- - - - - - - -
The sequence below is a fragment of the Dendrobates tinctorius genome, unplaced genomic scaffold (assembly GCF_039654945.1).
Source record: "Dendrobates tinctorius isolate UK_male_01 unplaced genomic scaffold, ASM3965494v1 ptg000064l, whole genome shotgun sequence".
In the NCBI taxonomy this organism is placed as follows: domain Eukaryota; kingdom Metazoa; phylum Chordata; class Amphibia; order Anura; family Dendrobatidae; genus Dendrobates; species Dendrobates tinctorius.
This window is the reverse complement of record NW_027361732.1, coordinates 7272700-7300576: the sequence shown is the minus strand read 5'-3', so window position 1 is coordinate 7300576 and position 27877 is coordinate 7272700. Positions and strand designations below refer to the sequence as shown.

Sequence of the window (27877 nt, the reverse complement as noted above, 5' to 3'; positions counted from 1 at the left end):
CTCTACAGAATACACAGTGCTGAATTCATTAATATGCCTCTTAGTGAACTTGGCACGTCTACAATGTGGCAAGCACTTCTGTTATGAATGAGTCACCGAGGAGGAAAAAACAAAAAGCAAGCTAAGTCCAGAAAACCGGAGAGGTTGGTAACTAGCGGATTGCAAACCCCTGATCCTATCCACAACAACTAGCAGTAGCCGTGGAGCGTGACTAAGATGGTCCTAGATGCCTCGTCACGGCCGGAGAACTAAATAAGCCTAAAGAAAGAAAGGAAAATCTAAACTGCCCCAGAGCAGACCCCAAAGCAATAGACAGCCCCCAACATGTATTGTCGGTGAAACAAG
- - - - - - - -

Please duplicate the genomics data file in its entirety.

The sequence below is a fragment of the Dendrobates tinctorius genome, unplaced genomic scaffold (assembly GCF_039654945.1).
Source record: "Dendrobates tinctorius isolate UK_male_01 unplaced genomic scaffold, ASM3965494v1 ptg000064l, whole genome shotgun sequence".
In the NCBI taxonomy this organism is placed as follows: domain Eukaryota; kingdom Metazoa; phylum Chordata; class Amphibia; order Anura; family Dendrobatidae; genus Dendrobates; species Dendrobates tinctorius.
This window is the reverse complement of record NW_027361732.1, coordinates 7272700-7300576: the sequence shown is the minus strand read 5'-3', so window position 1 is coordinate 7300576 and position 27877 is coordinate 7272700. Positions and strand designations below refer to the sequence as shown.

Sequence of the window (27877 nt, the reverse complement as noted above, 5' to 3'; positions counted from 1 at the left end):
CTCTACAGAATACACAGTGCTGAATTCATTAATATGCCTCTTAGTGAACTTGGCACGTCTACAATGTGGCAAGCACTTCTGTTATGAATGAGTCACCGAGGAGGAAAAAACAAAAAGCAAGCTAAGTCCAGAAAACCGGAGAGGTTGGTAACTAGCGGATTGCAAACCCCTGATCCTATCCACAACAACTAGCAGTAGCCGTGGAGCGTGACTAAGATGGTCCTAGATGCCTCGTCACGGCCGGAGAACTAAATAAGCCTAAAGAAAGAAAGGAAAATCTAAACTGCCCCAGAGCAGACCCCAAAGCAATAGACAGCCCCCAACATGTATTGTCGGTGAAACAAG